Cory Driver

Cory Driver serves with Evangelical Theological Seminary, Cairo, Egypt.

Name:  Cory Driver

Serving with: The Evangelical Theological Seminary in Cairo (ETSC)

How would you describe the mission of our partner in Egypt? ETSC’s goal is to help form Christian leaders to serve the Church in Egypt, North Africa and Southwest Asia. Pastors, academics, Christian ministry directors, and non-profit leaders all find inspiration, challenge and encouragement during their time at ETSC.

Website: https://etsc.org/en/home/

How do you fit into their mission?

I am the new director of graduate studies (DGS). As such, I develop the curriculum, recruit instructors, recruit students, and oversee requirements for our ThM program. Additionally, I liaise with our accrediting partners for our DMin, and hopefully very soon, our Ph.D.

I also teach courses for MDiv, MA and ThM students as a professor of Hebrew Bible.

What led you to engage in this calling?

God brought this opportunity and laid in in our laps as an offer that we could not refuse. We have lived in North Africa across decades, and we have learned that Egypt has special prestige in forming Christian leaders who produce content used far outside of Egypt’s borders. To be a part of helping encourage and train students who then go on to encourage and train others is an unbelievable privilege and honor.  

Is there a passage of scripture that carries special meaning in your daily work?

Exodus 14:15 is particularly meaningful to me. In a time when the people were frightened by external threats, Moses told them to stand still and be quiet to see what God would do (Exodus 14:13-14). But then God asked Moses, “Why are you crying out to me? Tell the children of Israel to move forward.” Sometimes it is good to wait quietly on God, to be sure. But sometimes God wants us to stop being silent and still, and instead to walk forward in faith, not knowing that comes next. The Egyptian Church is relatively small, but mighty, and they demonstrate daily what it means to move forward in faith.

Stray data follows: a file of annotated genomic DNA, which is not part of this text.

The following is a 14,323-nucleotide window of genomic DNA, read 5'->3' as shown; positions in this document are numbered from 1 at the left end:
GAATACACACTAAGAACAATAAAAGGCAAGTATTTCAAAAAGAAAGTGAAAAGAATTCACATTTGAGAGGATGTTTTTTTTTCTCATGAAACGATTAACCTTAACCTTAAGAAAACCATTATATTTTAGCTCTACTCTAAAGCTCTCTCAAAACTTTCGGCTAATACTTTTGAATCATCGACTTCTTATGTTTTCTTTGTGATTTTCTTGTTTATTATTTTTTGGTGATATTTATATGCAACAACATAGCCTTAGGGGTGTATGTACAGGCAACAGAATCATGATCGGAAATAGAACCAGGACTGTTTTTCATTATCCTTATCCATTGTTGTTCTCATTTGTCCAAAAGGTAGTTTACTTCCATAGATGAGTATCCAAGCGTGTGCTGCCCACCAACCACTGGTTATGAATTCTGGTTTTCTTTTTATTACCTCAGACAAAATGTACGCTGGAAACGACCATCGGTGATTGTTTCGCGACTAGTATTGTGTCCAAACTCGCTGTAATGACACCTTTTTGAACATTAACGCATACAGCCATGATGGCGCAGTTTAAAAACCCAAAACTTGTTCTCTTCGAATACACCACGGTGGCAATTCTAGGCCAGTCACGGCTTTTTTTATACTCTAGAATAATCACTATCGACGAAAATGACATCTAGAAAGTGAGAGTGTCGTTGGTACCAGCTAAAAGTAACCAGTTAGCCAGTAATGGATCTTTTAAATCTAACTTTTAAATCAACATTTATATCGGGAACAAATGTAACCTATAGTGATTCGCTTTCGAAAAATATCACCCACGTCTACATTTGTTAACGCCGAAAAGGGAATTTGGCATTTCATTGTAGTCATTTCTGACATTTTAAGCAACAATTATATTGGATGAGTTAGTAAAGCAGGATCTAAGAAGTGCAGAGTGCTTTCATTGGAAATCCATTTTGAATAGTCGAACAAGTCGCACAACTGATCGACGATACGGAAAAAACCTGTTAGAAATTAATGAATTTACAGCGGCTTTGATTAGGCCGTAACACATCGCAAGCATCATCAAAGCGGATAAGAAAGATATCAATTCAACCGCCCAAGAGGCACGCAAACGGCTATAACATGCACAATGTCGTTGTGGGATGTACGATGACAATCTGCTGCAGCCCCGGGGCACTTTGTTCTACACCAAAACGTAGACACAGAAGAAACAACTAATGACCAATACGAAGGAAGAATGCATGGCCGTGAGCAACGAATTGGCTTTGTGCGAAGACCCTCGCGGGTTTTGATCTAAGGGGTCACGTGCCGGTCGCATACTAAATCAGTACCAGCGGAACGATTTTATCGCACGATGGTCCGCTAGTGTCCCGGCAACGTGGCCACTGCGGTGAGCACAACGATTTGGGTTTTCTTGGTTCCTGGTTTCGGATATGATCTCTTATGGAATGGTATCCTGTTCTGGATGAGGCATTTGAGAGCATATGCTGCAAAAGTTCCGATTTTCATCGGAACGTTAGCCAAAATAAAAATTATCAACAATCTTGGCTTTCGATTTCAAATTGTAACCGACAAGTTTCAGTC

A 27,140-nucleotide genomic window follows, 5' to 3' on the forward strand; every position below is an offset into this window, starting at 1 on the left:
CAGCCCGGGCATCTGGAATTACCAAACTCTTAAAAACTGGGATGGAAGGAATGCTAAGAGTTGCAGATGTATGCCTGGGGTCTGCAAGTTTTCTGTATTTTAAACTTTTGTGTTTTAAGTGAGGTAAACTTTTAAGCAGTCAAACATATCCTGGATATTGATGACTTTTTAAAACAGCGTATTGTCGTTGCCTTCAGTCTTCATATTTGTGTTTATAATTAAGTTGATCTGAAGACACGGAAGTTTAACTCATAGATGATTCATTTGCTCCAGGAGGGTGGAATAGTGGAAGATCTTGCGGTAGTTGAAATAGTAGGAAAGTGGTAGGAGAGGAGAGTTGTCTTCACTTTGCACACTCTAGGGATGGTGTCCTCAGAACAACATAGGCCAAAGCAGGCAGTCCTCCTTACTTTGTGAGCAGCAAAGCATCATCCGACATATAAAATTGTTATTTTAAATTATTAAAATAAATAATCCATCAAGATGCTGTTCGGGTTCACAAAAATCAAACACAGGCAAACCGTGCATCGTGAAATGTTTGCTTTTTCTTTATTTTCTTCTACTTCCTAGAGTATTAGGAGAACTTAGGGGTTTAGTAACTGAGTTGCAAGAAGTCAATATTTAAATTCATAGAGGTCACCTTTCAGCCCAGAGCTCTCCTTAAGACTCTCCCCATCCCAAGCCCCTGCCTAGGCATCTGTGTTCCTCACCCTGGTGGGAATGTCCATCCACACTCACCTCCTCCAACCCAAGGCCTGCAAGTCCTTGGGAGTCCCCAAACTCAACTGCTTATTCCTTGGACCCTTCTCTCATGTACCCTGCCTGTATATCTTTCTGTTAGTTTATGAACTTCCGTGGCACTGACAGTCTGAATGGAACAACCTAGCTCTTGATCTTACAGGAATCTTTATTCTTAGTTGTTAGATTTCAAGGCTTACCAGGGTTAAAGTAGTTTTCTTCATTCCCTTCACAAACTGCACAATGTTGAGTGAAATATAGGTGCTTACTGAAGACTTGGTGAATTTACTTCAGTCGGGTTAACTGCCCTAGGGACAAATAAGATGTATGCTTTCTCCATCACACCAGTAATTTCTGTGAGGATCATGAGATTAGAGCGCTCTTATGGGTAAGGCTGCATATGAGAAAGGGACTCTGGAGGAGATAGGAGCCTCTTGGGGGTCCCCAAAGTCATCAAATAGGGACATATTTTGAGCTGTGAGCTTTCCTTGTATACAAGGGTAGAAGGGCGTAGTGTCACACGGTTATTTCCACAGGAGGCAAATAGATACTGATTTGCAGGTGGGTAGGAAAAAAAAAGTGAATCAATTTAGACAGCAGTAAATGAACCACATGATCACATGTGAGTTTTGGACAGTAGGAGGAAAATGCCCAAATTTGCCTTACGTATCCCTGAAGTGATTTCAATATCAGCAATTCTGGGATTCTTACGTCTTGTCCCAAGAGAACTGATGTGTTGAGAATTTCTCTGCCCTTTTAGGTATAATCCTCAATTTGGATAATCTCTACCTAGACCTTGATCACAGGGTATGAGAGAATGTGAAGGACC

What is a lesson you have learned from our partner that you feel should be shared with churches in the U.S.?

 I think the position of the Egyptian church is unique, in that they are certainly a minority in their context, but not so tiny as to be avoidable, or forgettable. In this position, they can have great influence, but not much power. My students and colleagues speak about how they love their neighbors, how they take care of folks, how their congregations are schools and hospitals as well as worshiping communities. I think a church that has a presence, but not political power, has an opportunity to be the aroma of Christ (2 Cor 2:15) in a loving, and non-coercive way.

Which books have influenced your understanding of your country, work, or theology:

For living in Cairo, I found Max Rodenbeck’s Cairo: The City Victorious to be a helpful primer for over 5000 years of local history.
Lois Farag’s The Coptic Christian Heritage has been especially helpful in learning about Christianity in Egypt.
For my theology, two books (outside of the Bible) take pride of place. The first is Rabbi Heschel’s masterwork: The Prophets. The book details Heschel’s cri de coeur for humans to take note of God’s passion for justice and to actively participate in the mission to theomorphize human sensibilities until we regard the world and each other as God does.
The second book is Daniel Boyarin’s Carnal Israel. I’m not sure if it influences my theology, so much as my theological anthropology. Among other things, Boyarin shows how Alexandria, Jerusalem and Babylon formed differing interpretive communities that came to vastly different conclusions – while reading the same Biblical texts – about the status, worth and ontology of humans. It is a helpful reminder that culture and Bible-reading form a feedback loop, with each informing the other.   

Which films that have influenced your understanding of your country, work, or theology:

How embarrassing is this to admit? When I was a child, watching Lawrence of Arabia, I wondered what it would be like to work in Cairo, to cross the Sinai, and to come to the Suez Canal. Later, after my first visit to Egypt, I became fascinated with Egyptian comedy. Katkout is one of my favorites.

Additional requests:

Blog link:

Is there a special food you would like to share a recipe of?

I don’t have recipe, as each chef closely guards her or his secret, but I LOVE koshari!

Is there a song that they sing at church in your placement you can send us?

https://youtu.be/f65RNasQbp0يا سيدي عملى قلبي 

Is there a piece of traditional art that you can send us a photo of and/or explain?

This Coptic style stained glass is in the chapel at ETSC. Jesus washing the disciples’ feet is an important reminder for the future Christian leaders to lead through humble service, never power acquisition. The figures’ eyes are always visible, and usually at least parts of ears are visible too. This is to remind the viewer that the great cloud of witnesses is always witnessing.

Cory’s appointment to the Evangelical Theological Seminary, Cairo, Egypt is made possible by our gifts to Disciples Mission Fund, Our Church’s Wider Mission, Week of Compassion and special gifts.